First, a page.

Darn Near Perfect Popcorn

Darn Near Perfect Popcorn


If you’re feeling culinarily adventurous, try stirring in 1-2 tablespoons of Furikake (see note below) before adding the butter.

Why does popcorn taste so darn good? Well, for a start: pyrazines, phenols, pyrroles, carbanols and furans.

Pert-Near Perfect Popcorn
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Ingredients
  1. 3 tablespoons peanut oil
  2. 3 ounces popcorn kernels
  3. 1/2 teaspoon popcorn salt*
  4. 2 tablespoons unsalted butter
Instructions
  1. Put the oil, popcorn and salt in a 6-quart metal mixing bowl. Cover with heavy-duty aluminum foil and poke 10 slits in the top with a knife.
  2. Place the bowl over medium heat and shake constantly using tongs to hold the bowl. Continue shaking until the popcorn finishes popping, about 3 minutes.
  3. Remove the bowl from the heat and carefully remove the foil. Stir in any salt that is on the side of the bowl.
  4. Melt the butter in a microwave oven. Slowly drizzle it over the popcorn while spinning the bowl. Serve immediately.
Notes
  1. * Popcorn salt is ground very fine so that it will stick handily to the nooks and crannies o the popped kernels. If you buy it you're crazy. One cup of kosher salt goes into a food processor. And I think about 10 three-second pulses should perfectly smash this, or rather pulverize it, to the correct consistency.
  2. By the way, Furikake is a rice/sushi seasoning composed of shredded nori (seawead), sesame seeds and other spices. It's found at most good megamarts, Asian markets and on the interwebs. I'm crazy about it.
ALTON BROWN https://altonbrown.com/
Alton Brown's Perfect Popcorn with Furikake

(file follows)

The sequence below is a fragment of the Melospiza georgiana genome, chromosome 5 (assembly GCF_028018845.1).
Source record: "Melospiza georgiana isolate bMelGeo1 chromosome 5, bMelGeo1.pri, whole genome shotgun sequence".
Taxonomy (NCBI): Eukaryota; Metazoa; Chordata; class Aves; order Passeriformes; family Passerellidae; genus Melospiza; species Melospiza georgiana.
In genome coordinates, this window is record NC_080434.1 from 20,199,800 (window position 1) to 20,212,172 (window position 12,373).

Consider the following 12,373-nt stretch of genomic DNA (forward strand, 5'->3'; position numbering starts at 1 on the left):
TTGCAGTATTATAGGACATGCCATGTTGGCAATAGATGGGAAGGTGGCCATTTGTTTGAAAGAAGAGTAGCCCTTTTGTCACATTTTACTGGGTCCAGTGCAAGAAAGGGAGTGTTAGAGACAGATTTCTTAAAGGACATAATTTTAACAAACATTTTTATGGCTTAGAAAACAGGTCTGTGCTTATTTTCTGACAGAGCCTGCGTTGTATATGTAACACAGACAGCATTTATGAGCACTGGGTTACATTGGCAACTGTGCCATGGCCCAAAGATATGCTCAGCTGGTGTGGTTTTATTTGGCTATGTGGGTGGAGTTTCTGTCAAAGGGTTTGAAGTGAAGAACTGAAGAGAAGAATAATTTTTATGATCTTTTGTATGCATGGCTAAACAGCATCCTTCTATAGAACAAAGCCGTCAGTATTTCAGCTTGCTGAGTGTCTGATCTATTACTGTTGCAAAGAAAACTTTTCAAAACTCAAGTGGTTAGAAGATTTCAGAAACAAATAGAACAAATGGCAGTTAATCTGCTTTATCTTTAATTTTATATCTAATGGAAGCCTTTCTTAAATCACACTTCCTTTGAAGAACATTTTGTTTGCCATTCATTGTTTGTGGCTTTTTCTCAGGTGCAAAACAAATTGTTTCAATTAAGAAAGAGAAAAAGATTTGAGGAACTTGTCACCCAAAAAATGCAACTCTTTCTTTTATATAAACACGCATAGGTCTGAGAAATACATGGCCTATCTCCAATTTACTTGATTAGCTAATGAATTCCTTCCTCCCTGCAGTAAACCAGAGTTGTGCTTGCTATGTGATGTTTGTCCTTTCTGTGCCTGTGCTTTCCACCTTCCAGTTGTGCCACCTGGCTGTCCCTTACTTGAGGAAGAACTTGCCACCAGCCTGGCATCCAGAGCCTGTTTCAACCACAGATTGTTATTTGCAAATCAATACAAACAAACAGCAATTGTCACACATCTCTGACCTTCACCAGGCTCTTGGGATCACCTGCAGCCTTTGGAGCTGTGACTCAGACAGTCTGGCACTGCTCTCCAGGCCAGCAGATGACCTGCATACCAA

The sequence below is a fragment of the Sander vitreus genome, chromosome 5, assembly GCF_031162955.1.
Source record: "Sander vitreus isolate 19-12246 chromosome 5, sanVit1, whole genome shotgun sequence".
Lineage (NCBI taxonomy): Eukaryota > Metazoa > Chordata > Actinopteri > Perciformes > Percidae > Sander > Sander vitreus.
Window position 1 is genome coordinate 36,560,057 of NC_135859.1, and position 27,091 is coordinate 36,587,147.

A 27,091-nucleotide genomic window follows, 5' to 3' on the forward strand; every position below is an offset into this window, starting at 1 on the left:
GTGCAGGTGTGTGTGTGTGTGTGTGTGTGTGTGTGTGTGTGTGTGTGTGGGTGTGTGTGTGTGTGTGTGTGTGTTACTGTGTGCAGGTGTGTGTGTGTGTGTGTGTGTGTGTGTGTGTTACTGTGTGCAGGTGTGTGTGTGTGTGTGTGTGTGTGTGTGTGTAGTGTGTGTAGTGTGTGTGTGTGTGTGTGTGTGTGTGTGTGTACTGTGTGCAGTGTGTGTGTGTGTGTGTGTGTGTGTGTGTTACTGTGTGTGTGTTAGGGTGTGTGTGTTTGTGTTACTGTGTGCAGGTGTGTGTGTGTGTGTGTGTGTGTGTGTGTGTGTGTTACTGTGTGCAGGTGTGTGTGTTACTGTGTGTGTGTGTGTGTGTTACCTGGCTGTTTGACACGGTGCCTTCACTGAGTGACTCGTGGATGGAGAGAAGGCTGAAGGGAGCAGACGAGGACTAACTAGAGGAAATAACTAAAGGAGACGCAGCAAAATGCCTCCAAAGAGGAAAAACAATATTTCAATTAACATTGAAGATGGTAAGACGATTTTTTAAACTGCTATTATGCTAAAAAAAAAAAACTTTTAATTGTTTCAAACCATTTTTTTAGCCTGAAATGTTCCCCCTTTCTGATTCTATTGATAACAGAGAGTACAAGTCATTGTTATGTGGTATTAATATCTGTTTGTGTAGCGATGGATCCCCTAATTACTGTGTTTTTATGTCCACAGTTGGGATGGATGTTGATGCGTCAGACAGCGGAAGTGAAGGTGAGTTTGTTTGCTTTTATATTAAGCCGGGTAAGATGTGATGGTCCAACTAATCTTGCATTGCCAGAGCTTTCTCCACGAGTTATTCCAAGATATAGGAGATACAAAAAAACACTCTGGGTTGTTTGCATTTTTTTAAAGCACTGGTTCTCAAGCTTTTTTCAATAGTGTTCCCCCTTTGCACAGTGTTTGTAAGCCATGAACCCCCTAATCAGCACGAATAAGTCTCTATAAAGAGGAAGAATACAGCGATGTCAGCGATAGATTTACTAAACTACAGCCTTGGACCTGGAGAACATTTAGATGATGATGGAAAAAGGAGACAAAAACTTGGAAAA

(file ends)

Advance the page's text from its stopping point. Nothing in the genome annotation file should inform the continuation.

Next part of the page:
89 Comments

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  1. 1
    Popcorn Junkie

    Use a regular pan instead of a mixing bowl, and add the butter to the oil while popping. When the popcorn pops it will soak up the butter with the oil and give it better flavor without ‘wilting’ the popcorn which happens when you pour hot butter over it after you pop. Salt it immediately after you pop and add whatever toppings you prefer.

  2. 3
    Rob Shields

    In Canada I own a whirley-pop (stupid fancy popcorn pot)
    I LOVE it…… my wife loves sugar popcorn

    1 to 1 1/2 Tablespoon coconut oil
    3 – 6 tablespoons white sugar
    1/3 cup popcorn

    I live in Spain now and am using an induction stove and NO whirley-pop *
    Can’t stop burning sugar to pot while trying!
    PLEASE Alton…. help me unlock the secret…..
    Sincerely, Canadian in foreign land.

    PS I please your good eats program on par with the original Bob Ross painting program (can watch them over and over)

  3. 4
    Wendy

    Gotta tell ya, butter with a bit of red miso stirred in and some togarashi and crumbled dried shallots is my absolute favorite so far.

  4. 5
    Steve

    @Brad – Peanut oil does not contain any of the allergens that people with peanut allergies are sensitive to. It is completely safe to use.

  5. 9
    Austin Ray

    Try using ghee instead of popping oil. Use a little extra ghee when popping and you don’t need to even add the butter. We use a Teflon stock pot set to high heat on the stove. Works great! We prefer white popcorn for fewer hulls. I like the idea of making your own popcorn salt. We have been having a hard time finding it in the stores.

  6. 10
    Lew

    I pop my corn in a lunch bag with two staples in a microwave. I add either Kerrygold butter or good EVOO & add salt & pepper & have added such things as smoked paprika or Creole seasonings.

  7. 14
    Ken

    Nothing beats old-school stove top popcorn. To keep kernels from getting tough, I start with lid on cast iron Dutch oven, and switch from lid to splatter screen soon after popping starts to let steam out that makes kernels tough. I read it somewhere and use pickling and canning salt on my popcorn. It’s pretty fine grain, so it sticks really well.

  8. 17
    Bonnie

    Carla, I offer a wee bit of help with your spelling, and reputation; it’s “bowl”, not “bole”, and I am almost POSITIVE you meant “crushed pepper”, not “crushed pecker”.

  9. 20
    Edward

    I just made this and I have to say it’s the easier sure fire way not to burn it and I put some trader Joe’s seasoning salt. The best. Thank you Alton love all your science behind the food

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